Ring-necked Duck - Aythya collaris
The Ring-necked Duck is a small to medium-sized diving duck with distinctive white bill markings and a short crest that gives its head an angular profile. Total length and mass: male - 40 to 46cm, 542 to 910 g; female - 39 to 43 cm, 490 to 894 g. Male slightly larger than female. Definitive Alternate male has black head, neck, breast and upperparts; and whitish to grayish belly and flanks, with a distinctive triangular white wedge extending upward in the area in front of the folded wing. Bill slate, with white at base and around nares; black tip bordered proximally by white band. Definitive Alternate female is grayish brown; darkest on top of head, pale on front of head, chin, and throat; white eye-ring and narrow white line extends back from eye. Bill slate, with faint white band near tip (Hohman and Eberhardt 1998).
Western Hemisphere Range
Summary of Observations Submitted for Montana
Number of Observations:
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Map Help and Descriptions
(direct evidence "B")
(indirect evidence "b")
No evidence of Breeding
(regular observations "W")
(at least one obs. "w")
(Observations spanning multiple months or years are excluded from time charts)
The normal migration periods in the Bozeman area are from April 15 to May 20 and from September 15 to November 1, with peak numbers on May 1 and October 10.
Freshwater wetlands, especially marshes, fens, and bogs that are generally shallow with fringes of flooded or floating emergents, predominantly sedges interspersed with other vegetation and shrubs; also open water zones vegetated with abundant submerged or floating aquatic plants (Hohman and Eberhardt 1998). In the Bozeman area, habitat is restricted to lakes and ponds.
Ecological Systems Associated with this Species
- Details on Creation and Suggested Uses and Limitations
How Associations Were Made
We associated the use and habitat quality (high, medium, or low) of each of the 82 ecological systems mapped in Montana for
vertebrate animal species that regularly breed, overwinter, or migrate through the state by:
- Using personal observations and reviewing literature that summarize the breeding, overwintering, or migratory habitat requirements of each species (Dobkin 1992, Hart et al. 1998, Hutto and Young 1999, Maxell 2000, Foresman 2001, Adams 2003, and Werner et al. 2004);
- Evaluating structural characteristics and distribution of each ecological system relative to the species’ range and habitat requirements;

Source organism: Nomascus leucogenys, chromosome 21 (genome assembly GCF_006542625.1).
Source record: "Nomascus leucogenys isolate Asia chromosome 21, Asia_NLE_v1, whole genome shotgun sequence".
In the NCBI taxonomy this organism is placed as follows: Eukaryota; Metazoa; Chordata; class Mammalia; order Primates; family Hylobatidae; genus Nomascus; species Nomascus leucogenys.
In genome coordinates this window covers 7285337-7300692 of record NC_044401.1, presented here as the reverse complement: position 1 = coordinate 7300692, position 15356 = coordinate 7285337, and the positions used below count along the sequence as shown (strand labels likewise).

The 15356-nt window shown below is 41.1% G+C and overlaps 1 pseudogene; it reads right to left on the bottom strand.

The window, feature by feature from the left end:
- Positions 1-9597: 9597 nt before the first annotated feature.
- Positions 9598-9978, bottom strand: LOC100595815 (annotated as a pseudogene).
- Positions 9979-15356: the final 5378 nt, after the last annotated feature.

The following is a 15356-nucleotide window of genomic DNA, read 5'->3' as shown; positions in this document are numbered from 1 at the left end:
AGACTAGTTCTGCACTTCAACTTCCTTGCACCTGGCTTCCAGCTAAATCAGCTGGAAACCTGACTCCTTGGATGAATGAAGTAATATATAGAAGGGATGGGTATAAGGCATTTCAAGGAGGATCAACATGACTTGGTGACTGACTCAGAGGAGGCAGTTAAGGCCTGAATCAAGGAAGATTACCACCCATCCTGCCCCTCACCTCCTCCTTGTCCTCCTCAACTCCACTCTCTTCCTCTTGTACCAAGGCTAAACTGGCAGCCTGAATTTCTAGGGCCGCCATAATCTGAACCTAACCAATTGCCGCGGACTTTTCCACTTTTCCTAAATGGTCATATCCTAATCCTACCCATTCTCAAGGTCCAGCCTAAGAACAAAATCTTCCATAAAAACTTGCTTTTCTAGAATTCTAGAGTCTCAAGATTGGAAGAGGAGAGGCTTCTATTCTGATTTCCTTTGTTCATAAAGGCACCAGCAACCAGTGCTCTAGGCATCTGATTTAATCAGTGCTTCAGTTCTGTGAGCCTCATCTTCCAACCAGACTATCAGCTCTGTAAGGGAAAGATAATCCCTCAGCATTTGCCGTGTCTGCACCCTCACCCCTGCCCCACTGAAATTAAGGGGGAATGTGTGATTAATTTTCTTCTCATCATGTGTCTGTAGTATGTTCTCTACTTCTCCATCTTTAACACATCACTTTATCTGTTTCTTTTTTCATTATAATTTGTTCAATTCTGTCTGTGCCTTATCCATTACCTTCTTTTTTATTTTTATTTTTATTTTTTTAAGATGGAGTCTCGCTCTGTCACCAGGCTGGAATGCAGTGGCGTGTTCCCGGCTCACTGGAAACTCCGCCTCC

- Examining the observation records for each species in the state-wide point database associated with each ecological system;
- Calculating the percentage of observations associated with each ecological system relative to the percent of Montana covered by each ecological system to get a measure of “observations versus availability of habitat”.
Species that breed in Montana were only evaluated for breeding habitat use, species that only overwinter in Montana were only evaluated for overwintering habitat use, and species that only migrate through Montana were only evaluated for migratory habitat use.
In general, species were associated as using an ecological system if structural characteristics of used habitat documented in the literature were present in the ecological system or large numbers of point observations were associated with the ecological system.
However, species were not associated with an ecological system if there was no support in the literature for use of structural characteristics in an ecological system, even if
point observations were associated with that system.
High, medium, and low habitat quality was assigned based on the degree to which the structural characteristics of an ecological system matched the preferred structural habitat characteristics for each species in the literature.
The percentage of observations associated with each ecological system relative to the percent of Montana covered by each ecological system was also used to guide assignments of habitat quality.
If you have any questions or comments on species associations with ecological systems, please contact Bryce Maxell at email@example.com
or (406) 444-3655.
Suggested Uses and Limitations
Species associations with ecological systems should be used to generate potential lists of species that may occupy broader landscapes for the purposes of landscape-level planning.
These potential lists of species should not be used in place of documented occurrences of species (this information can be requested at: http://mtnhp.org/requests/default.asp
) or systematic surveys for species and evaluations of habitat at a local site level by trained biologists.
Users of this information should be aware that the land cover data used to generate species associations is based on imagery from the late 1990s and early 2000s and was only intended to be used at broader landscape scales.
Land cover mapping accuracy is particularly problematic when the systems occur as small patches or where the land cover types have been altered over the past decade.
Thus, particular caution should be used when using the associations in assessments of smaller areas (e.g., evaluations of public land survey sections).
Finally, although a species may be associated with a particular ecological system within its known geographic range, portions of that ecological system may occur outside of the species’ known geographic range.